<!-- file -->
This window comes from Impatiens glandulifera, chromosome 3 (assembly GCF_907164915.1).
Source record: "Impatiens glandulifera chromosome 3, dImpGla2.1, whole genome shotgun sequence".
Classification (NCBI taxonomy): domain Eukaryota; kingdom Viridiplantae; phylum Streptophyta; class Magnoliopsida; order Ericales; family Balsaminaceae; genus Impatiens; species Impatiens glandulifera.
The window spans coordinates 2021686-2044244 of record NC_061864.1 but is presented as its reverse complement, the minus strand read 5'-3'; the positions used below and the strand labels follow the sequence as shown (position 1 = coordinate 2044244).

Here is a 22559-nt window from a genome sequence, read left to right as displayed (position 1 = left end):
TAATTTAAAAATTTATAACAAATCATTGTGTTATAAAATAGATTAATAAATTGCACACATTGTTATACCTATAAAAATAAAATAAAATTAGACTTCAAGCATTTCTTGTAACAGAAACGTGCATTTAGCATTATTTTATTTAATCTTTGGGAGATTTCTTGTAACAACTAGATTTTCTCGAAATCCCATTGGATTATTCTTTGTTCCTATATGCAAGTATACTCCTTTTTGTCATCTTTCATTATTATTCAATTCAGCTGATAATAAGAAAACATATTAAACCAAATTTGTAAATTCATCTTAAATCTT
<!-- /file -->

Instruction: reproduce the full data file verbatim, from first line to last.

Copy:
This window comes from Impatiens glandulifera, chromosome 3 (assembly GCF_907164915.1).
Source record: "Impatiens glandulifera chromosome 3, dImpGla2.1, whole genome shotgun sequence".
Classification (NCBI taxonomy): domain Eukaryota; kingdom Viridiplantae; phylum Streptophyta; class Magnoliopsida; order Ericales; family Balsaminaceae; genus Impatiens; species Impatiens glandulifera.
The window spans coordinates 2021686-2044244 of record NC_061864.1 but is presented as its reverse complement, the minus strand read 5'-3'; the positions used below and the strand labels follow the sequence as shown (position 1 = coordinate 2044244).

Here is a 22559-nt window from a genome sequence, read left to right as displayed (position 1 = left end):
TAATTTAAAAATTTATAACAAATCATTGTGTTATAAAATAGATTAATAAATTGCACACATTGTTATACCTATAAAAATAAAATAAAATTAGACTTCAAGCATTTCTTGTAACAGAAACGTGCATTTAGCATTATTTTATTTAATCTTTGGGAGATTTCTTGTAACAACTAGATTTTCTCGAAATCCCATTGGATTATTCTTTGTTCCTATATGCAAGTATACTCCTTTTTGTCATCTTTCATTATTATTCAATTCAGCTGATAATAAGAAAACATATTAAACCAAATTTGTAAATTCATCTTAAATCTT